Basically I want to go with a smallish school of one species, my betta, and corys. The hard part is figuring out which swimming species will work out and how many of each to add!

    Thanks for your info. It really is very helpful!
  5. Chef

    Chef Chicken Connoisseur

    Dec 16, 2008
    I tried a pleco before and the beta nipped him for all his fins. I think some betta's are more tolerant than others. I'm gonna get a bigger tank soon too. [​IMG]

  6. Chickerdoodle13

    Chickerdoodle13 The truth is out there...

    Mar 5, 2007
    Phoenix, AZ
    Yeah that's what I've been reading too. I do have two bettas though, so I can try each of them if one turns out to be more aggresive than the other. What I figure is worse comes to worse, I will either separate the tank or just put the betta in my other, smaller five or 2.5 gallon tank.

    I've read that gouramis will attack bettas and it seems like plecos get very large. I really like the corys because they are cute, unique, don't grow too large, and move around a lot. I'm pretty set on trying those as my bottom feeders. I already have some snails off the plants to control algae, so I'm not worried about that. Any extra snails will get eaten by someone (Room mate's oscar or one of the many lab animals here at school). Same will happen with any offspring should I get livebearers. I'm not too concerned about overbreeding in my tanks! [​IMG] [​IMG]
  7. Bock_Bock

    Bock_Bock Songster

    Dec 13, 2008
    Hayward, Ca
    there is diffrent types of plecos too tho you prob had the sail fin pleco
  8. Six cory's[​IMG] cory's are kind and beautiful...that way you'll get male and females by chance. decide on either a community tank or a species tank- community is different species that peacefully live together and species is only one type- I'd go w/species for a small tank. Gourami's have feelers they use like arms/hands for sensing and tasting and can chase betta's. You wouldn't want a big or medium sized pleco...try those small ones I mentioned above, instead, they look like small fish but are workhorses. Can't go wrong there. Go to the library or look online for info and pics of fish you might want and their requirements. Swordtails and Mollies are usually too big and fast for the betta's, besides, they have a tendancy to get ick, esp. the black mollies. Mollies live best in brackish water. A smaller relative of the Swordtail, the Platy comes in many color/varieties and would do well w/your betta. Since brackish water fish live in medium to hard water, you cannot use peat to soften the water. Brackish water fish need algae or fail to thrive. If the plants you have need soft water, you'll need soft water loving fish, too. I have to stop now and go fix the door to my biggest coop, it wouldn't shut right earlier today when I moved all my feathered out (three different aged/sizes) chicks into the coops so now I've got to check on them as its bedtime for them and make sure the door is able to shut so when wind comes up, the chicks/birds will be safe. Learn as much as you can before you do it, like you said, start slow, do the betta and the plants you now have and then learn a lot, and then add what works, but don't worry about the cory's, those will work right:)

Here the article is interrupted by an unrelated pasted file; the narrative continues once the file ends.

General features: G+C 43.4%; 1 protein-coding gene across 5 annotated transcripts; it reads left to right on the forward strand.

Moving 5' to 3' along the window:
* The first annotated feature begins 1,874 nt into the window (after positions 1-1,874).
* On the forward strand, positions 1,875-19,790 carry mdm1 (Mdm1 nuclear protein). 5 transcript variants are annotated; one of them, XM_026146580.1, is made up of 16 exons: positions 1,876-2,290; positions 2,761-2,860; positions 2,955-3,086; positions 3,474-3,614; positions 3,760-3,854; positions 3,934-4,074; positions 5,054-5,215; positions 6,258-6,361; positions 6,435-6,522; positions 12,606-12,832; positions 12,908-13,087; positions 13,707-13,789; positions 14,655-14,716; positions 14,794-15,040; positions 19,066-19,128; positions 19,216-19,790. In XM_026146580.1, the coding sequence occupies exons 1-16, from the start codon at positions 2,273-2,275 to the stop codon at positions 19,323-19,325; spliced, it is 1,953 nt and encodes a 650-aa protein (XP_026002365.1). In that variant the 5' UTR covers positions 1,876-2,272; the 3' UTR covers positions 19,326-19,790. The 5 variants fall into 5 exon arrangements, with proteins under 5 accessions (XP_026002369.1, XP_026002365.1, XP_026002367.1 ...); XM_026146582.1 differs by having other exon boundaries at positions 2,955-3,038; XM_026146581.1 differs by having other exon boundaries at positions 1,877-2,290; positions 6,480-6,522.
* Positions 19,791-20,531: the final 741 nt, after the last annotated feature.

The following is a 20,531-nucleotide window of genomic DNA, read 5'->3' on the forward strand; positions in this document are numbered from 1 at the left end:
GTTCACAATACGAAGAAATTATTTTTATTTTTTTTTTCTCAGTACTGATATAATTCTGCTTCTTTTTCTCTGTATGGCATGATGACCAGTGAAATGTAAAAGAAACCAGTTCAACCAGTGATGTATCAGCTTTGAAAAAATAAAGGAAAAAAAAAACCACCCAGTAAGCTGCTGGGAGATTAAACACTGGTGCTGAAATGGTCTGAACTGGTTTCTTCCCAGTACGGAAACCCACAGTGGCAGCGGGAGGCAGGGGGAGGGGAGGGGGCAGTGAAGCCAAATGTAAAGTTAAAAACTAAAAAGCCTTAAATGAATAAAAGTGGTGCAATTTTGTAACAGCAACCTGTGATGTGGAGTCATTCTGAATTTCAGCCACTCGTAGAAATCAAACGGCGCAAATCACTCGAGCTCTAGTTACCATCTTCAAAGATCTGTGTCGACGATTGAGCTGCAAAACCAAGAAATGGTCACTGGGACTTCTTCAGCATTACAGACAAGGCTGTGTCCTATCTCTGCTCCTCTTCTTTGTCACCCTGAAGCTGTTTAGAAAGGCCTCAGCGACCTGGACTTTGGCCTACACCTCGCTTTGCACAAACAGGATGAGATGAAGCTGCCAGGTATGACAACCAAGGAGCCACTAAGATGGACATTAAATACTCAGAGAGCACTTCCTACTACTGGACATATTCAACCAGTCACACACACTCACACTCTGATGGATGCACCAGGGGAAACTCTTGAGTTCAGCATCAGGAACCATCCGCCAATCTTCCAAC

9. Chickerdoodle13

    Chickerdoodle13 The truth is out there...

    Mar 5, 2007
    Phoenix, AZ
    Ok, sounds good to me. I will definitely check out the platys next time I go to the pet store. (My room mates usually make several trips!)

    I think I may start out with three corys to see how they work out. At least I know they will be fine in a larger group. I will probably get those three before I get any other fish. I know you are not supposed to add more than two or three fish at a time to prevent ammonia spikes. Are there any species of cory you recommend? I know they have several at petsmart. I've seen albino, peppered, dwarf, black, and a few others I can't remember. Can different types live together or should i get corys that are all the same? (For ex: could I get a white, a peppered, and a black?)

    Thanks for all the advice! I'm looking forward to hearing what everybody else has to say as well!

    BTW, here is a picture from my other thread of my two tanks.

  10. deerman

    deerman Rest in Peace 1949-2012

    Aug 24, 2008
    Southern Ohio
    the betta are slow swimmer, fear is other fish picking on the betta. Molly,guppies,danio all good.

    Sold many of betta in my pet store, they dont need much room. The males are raised in quart jars, no need for air pump, as they come to the surface for air.

    Just give the betta places to hide, or some will eat his fins.

    Yes he will eat new frys, but so will most other even the mother as she is giving birth.